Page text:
“It certainly adds nuance to the picture,” he said. “But I think we still see quite a significant lag between where they are, and where their peers are, that can’t be explained by that idiosyncrasy of the business model.”

A place where it would seem Costco would have more control and stable supplier relationships is in its private label brand, Kirkland. But Costco, like Walmart, considers its private label to be part of Scope 3; after all, most retailers work with white-label partners to bring their private labels to life and do not own the manufacturing facilities for those products. Walmart, however, used its brand power to push its tuna private label into using sustainable fisheries, another indicator of its willingness to influence suppliers. 

Does Costco know more than we think?

Just because Costco has been press-shy doesn’t mean it doesn’t know what’s happening in its supply chain. In fact, according to Mariñez, the knowledge might prevent the warehouse giant from being forthcoming. If Costco has done an in-depth analysis of its supply chain, it might know where its biggest Scope 3 emissions are and that it can’t tackle them, she explained.

“If Costco has already done a certain level of due diligence and are seeing more barriers that might be part of the reason why they’re not overcommitting,” she said. “Some companies just really don’t want to say anything until they know exactly the path and exactly what it is going to cost, and are already two-thirds of the way there.”

Even though Costco’s press strategy may obscure its activities, in some ways the company is more transparent than Walmart. Costco provides detailed reports on its Scope 1 and 2 plans, and in terms of deforestation, it lists the products — including Kirkland brand bath tissue, paper towels, napkins, parchment paper — and the percentages of them certified by the Forest Stewardship Council, the Sustainable Forestry Initiative and the Programme for the Endorsement of Forest Certification. The retailer also reports the amounts of its organic waste converted into biofuel or fertilizer, unlike Walmart. By contrast, Walmart’s sustainability hub has much more information about emissions goals and targets than it shares about metrics on its products.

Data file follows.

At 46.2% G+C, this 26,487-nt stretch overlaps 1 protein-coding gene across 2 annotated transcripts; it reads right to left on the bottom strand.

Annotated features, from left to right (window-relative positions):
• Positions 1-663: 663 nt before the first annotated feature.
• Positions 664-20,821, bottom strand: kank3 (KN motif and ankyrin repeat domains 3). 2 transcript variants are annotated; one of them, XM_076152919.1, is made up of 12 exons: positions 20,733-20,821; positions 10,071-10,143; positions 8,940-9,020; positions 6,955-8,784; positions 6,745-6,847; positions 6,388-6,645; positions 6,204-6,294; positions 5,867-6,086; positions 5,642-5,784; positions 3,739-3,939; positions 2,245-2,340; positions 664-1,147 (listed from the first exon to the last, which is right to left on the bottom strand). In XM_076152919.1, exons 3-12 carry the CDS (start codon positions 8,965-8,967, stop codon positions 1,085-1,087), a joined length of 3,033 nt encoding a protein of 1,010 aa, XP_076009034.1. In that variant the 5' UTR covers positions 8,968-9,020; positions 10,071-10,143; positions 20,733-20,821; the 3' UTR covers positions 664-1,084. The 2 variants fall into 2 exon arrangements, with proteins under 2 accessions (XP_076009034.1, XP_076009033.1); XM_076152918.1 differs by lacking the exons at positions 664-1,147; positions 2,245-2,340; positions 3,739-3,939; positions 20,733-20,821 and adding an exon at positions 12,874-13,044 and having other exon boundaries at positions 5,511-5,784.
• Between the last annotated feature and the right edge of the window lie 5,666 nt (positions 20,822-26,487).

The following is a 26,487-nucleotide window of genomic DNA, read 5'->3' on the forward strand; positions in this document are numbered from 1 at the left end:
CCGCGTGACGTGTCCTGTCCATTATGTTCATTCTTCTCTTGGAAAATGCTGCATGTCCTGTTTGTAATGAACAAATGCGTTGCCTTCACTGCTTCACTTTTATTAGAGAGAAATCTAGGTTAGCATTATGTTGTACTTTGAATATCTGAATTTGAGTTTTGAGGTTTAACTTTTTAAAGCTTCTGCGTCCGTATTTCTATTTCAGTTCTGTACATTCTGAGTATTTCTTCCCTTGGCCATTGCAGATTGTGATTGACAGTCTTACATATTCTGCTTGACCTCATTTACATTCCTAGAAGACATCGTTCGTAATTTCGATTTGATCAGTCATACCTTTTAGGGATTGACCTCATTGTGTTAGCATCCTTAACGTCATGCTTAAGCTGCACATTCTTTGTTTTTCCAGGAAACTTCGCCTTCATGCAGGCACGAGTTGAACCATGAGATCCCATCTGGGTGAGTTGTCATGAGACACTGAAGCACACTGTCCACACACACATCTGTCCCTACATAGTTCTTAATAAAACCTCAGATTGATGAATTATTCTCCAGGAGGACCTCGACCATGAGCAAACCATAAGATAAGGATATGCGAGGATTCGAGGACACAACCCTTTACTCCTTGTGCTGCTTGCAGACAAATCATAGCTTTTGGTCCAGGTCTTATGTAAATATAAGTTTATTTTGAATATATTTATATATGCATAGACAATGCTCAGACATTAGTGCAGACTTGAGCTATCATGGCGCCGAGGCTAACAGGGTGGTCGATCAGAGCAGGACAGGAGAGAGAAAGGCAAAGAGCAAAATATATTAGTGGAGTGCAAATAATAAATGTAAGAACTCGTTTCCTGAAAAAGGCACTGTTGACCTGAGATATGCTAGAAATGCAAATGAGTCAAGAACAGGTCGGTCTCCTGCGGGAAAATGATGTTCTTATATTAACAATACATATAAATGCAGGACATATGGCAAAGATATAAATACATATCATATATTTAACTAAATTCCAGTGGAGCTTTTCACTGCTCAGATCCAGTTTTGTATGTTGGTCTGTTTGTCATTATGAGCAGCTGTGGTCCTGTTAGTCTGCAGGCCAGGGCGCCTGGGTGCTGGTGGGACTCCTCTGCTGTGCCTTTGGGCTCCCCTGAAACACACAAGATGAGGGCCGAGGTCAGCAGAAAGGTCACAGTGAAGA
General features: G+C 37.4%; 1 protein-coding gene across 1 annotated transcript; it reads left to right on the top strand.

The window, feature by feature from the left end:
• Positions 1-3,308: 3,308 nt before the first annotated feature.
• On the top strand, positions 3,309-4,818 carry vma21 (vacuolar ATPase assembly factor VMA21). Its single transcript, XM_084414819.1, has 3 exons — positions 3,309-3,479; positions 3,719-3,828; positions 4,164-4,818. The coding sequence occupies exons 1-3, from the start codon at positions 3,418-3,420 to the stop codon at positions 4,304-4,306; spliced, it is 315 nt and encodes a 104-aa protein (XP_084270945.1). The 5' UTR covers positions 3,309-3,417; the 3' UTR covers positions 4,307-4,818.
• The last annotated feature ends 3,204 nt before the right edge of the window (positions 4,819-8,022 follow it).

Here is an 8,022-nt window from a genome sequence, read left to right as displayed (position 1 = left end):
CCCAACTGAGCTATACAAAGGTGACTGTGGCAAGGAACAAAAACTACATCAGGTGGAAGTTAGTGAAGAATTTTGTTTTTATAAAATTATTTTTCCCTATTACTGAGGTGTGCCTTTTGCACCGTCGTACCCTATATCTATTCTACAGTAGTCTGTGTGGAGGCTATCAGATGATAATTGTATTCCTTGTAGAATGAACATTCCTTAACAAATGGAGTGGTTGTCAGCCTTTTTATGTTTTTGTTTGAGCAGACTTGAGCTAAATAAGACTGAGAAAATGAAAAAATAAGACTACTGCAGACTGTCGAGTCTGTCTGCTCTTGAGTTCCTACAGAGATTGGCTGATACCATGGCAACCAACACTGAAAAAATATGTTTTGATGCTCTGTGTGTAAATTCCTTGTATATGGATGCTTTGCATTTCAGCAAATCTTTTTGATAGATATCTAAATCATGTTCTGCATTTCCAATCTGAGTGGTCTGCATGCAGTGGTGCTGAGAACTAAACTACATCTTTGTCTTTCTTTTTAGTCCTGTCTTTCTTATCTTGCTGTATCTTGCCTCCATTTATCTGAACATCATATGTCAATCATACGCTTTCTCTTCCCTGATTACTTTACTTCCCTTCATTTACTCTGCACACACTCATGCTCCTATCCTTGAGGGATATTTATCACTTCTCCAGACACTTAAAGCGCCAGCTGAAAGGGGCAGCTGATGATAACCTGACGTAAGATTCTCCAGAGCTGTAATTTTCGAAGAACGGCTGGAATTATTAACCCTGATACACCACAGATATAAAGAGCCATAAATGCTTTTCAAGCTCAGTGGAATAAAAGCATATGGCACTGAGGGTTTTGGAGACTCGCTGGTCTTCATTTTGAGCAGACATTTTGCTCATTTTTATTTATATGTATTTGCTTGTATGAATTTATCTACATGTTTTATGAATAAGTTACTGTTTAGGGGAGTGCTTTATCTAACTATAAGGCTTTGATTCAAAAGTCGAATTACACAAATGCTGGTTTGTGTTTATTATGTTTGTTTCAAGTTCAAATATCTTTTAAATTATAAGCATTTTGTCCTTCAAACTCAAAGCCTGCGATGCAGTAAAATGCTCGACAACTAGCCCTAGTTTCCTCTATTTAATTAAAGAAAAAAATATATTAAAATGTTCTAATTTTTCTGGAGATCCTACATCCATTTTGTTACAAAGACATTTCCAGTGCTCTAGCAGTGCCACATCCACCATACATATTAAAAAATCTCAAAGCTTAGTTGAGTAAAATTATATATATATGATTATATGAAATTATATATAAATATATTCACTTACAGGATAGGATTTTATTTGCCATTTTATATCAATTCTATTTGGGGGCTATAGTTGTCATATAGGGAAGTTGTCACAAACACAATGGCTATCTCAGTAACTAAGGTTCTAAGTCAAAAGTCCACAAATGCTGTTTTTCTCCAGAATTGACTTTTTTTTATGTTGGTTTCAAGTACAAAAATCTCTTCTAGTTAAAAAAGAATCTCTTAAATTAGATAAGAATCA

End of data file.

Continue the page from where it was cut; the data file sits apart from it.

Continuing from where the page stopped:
What is Costco’s plan?

Besides the changes to Scope 1, 2 and 3 reporting and the acceleration of the Climate Action Plan that Costco implemented after the shareholder vote in January, the company has outlined other sustainability and emissions plans on its website.

The retailer is purchasing renewable energy toward 100 percent renewables by 2035, and is phasing out HFCs and investing in retrofits to reduce refrigerant global warming potential. For its overall goal, Costco is committing to an annual 2 percent per year reduction in global Scope 1 and 2 carbon emissions, which should lead to a reduction of 45 percent by 2035 from a 2020 base year. This is less aggressive than Walmart’s target of absolute zero emissions (not using offsets) for Scope 1 and 2 by 2040. And while Costco’s Scope 1 and 2 goals are slightly more aggressive than Target’s plans to reduce Scope 1 and 2 by 30 percent below 2017 levels by 2040, Target also included a goal of reducing Scope 3 by 30 percent by 2040.

There is a long-held assumption popular in corporate sustainability circles that if a company spoke up about its sustainability plans it would be slammed for not doing enough instead of praised for its changes. With this thought, many companies have decided to stay quiet, possibly as Costco is doing. According to Peterson, that’s changing, however, as more consumer and business customers as well as investors start asking businesses to detail their sustainability efforts.

“The absence of communication creates the space for people to make up [things] and make assumptions,” Mariñez said. “And so without communicating, we just don’t know.”

April 11, 2022 at 02:31PM